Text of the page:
3.2.2. The 3D Printing in Clothing of Electronic Textiles

Electronic textiles show great potential in energy collection, health monitoring, human–computer interactions, artificial intelligence and so on [77,78,79,80]. The combination of electronic textiles with 3D printing technology means the accurate and quick printing of complex structures [81,82,83]. Zhang [84] printed core-sheath fiber-based intelligent patterns on clothing textiles using 3D printing technology. These patterns are composed of core-sheath fibers, of which carbon nanotubes (CNTs) are the core fibers and silk fibroin (SF) is the sheath fibers. These fibers can obtain biological energy from the movement of the human body. Then, the collected energy is stored in capacitors which help to make a variety of personalized integrated electronic textiles (Figure 6a). Chen [85] prepared stretchable elastic fibers with a coaxial core-sheath structure by 3D printing technology. PTFE particles and graphene as fillers can accurately respond to the contact position and pressure, which can realize the function of tactile sensors. This 3D printing manufacturing method avoids the complex weaving process of traditional fabrics and can be customized and produced on a large scale. In addition, this 3D-printed product has excellent tensile properties, good structural and functional stability, and convenient washing resistance, which makes it promising for use in wearable electronic products (Figure 6b).

3.2.3. The 3D Printing in Clothing of Exoskeleton Wearing Devices

The advantage of 3D printing is that it can be customized easily, which has great application prospects in orthopedic implants [86], auxiliary preoperative simulations [87], biological printing organs [88] and other applications in medical fields. In addition, 3D printing is also used in the manufacture of personalized medical devices, which makes the wearable medical devices have the best shape, size and mechanical properties [89,90,91,92].
Ou [93] designed a hand rehabilitation exoskeleton for stroke patients, as shown in Figure 7, which can help patients straighten their fingers and open their palms to simulate spasm rehabilitation training. The device can assist the metacarpophalangeal joint and proximal interphalangeal joint of each finger to bend 0–70° and 0–90°, respectively. The material of the prototype made through 3D printing is polylactic acid and the total cost is much lower than the market price. In the model design stage, the individual’s rehabilitation needs can be met according to the degree of illness, palm width and finger length. In addition, patients can choose to carry out rehabilitation training in their own home, which will improve their function and quality of life.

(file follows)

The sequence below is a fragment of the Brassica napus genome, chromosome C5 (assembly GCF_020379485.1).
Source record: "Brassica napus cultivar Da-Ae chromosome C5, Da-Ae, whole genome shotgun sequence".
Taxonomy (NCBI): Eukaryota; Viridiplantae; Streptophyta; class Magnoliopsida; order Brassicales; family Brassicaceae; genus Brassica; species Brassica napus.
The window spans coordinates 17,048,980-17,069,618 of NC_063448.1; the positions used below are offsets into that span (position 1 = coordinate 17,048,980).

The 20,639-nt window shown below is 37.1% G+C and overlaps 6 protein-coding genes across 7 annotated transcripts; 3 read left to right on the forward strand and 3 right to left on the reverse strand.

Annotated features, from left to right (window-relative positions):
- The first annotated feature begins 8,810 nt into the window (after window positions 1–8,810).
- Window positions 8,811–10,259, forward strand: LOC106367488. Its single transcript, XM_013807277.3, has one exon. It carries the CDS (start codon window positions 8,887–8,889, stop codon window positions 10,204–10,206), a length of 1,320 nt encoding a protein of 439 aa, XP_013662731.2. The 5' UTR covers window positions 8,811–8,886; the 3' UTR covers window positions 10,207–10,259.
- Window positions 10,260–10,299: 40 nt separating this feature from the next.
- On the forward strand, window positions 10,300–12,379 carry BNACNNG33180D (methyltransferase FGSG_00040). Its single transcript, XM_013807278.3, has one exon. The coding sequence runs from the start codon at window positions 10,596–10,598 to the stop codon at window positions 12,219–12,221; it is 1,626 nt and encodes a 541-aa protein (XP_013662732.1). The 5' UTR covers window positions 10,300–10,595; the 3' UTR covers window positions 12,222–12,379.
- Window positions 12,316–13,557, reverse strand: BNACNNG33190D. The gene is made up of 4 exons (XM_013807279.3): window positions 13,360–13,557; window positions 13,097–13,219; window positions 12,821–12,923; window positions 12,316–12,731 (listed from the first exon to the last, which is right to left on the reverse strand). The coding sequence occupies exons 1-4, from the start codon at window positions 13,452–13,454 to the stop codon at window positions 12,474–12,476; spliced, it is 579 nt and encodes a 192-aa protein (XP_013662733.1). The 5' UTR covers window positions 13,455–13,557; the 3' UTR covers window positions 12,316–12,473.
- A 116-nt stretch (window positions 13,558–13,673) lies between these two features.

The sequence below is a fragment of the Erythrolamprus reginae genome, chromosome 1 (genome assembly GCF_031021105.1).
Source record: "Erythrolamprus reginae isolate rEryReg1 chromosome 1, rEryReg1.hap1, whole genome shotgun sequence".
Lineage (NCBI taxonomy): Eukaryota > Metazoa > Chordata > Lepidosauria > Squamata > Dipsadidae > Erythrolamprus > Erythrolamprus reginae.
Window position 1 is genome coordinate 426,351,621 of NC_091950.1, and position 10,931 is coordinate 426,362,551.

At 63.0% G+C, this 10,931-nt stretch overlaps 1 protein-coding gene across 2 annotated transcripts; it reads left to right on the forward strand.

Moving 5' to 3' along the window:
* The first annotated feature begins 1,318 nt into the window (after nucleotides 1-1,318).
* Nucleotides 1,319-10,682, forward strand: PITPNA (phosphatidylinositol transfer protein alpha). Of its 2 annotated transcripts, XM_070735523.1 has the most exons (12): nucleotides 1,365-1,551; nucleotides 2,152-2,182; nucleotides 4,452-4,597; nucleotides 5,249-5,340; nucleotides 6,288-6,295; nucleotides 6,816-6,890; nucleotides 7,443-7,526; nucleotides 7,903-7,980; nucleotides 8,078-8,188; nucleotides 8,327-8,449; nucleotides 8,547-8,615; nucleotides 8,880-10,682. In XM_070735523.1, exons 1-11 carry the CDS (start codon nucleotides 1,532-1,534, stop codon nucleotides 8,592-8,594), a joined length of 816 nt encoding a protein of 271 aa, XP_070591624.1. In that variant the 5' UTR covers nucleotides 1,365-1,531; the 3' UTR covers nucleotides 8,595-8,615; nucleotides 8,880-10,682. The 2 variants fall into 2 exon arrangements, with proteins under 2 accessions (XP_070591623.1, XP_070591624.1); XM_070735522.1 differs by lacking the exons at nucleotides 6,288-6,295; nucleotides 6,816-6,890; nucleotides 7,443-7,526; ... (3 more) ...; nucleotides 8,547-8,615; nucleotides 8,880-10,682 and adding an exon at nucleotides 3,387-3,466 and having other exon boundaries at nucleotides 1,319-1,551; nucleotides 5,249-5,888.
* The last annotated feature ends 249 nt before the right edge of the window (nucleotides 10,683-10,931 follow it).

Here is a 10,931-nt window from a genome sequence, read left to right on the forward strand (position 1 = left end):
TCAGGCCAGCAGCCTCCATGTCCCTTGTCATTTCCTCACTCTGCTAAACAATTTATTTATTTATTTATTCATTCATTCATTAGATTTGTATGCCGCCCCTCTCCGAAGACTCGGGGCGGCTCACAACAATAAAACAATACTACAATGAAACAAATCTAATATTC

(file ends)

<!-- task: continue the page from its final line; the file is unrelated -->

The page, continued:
Kim [94] studied a hybrid manufacturing method for wrist orthosis, which uses three-dimensional printing and injection molding technology to make the inner and outer layers of hand protectors, respectively, as shown in Figure 8. At present, the plaster used for fracture treatment makes the arms immovable and not ventilated. Thus, patients wearing plaster for a long time can easily obtain skin diseases and inflammatory infections. The core concept of hybrid manufacturing is to divide the protective gear into two parts: the internal structure of the wrapped skin and the shell fixed on the internal structure. The inner arm model is collected by 3D scanning and the frame that fits to the human body is printed after processing, whereas the outer side is pre-molded according to the size of the wrist to reduce the impact on the fracture. Then, the two parts are fixed to each other through the reserved buckle. It has been proved that the new wrist orthosis has the characteristics of being moderate strength and light weight, and having good ventilation. Besides, the production-time cost is 2/3 times shorter than that of the previous whole printing method.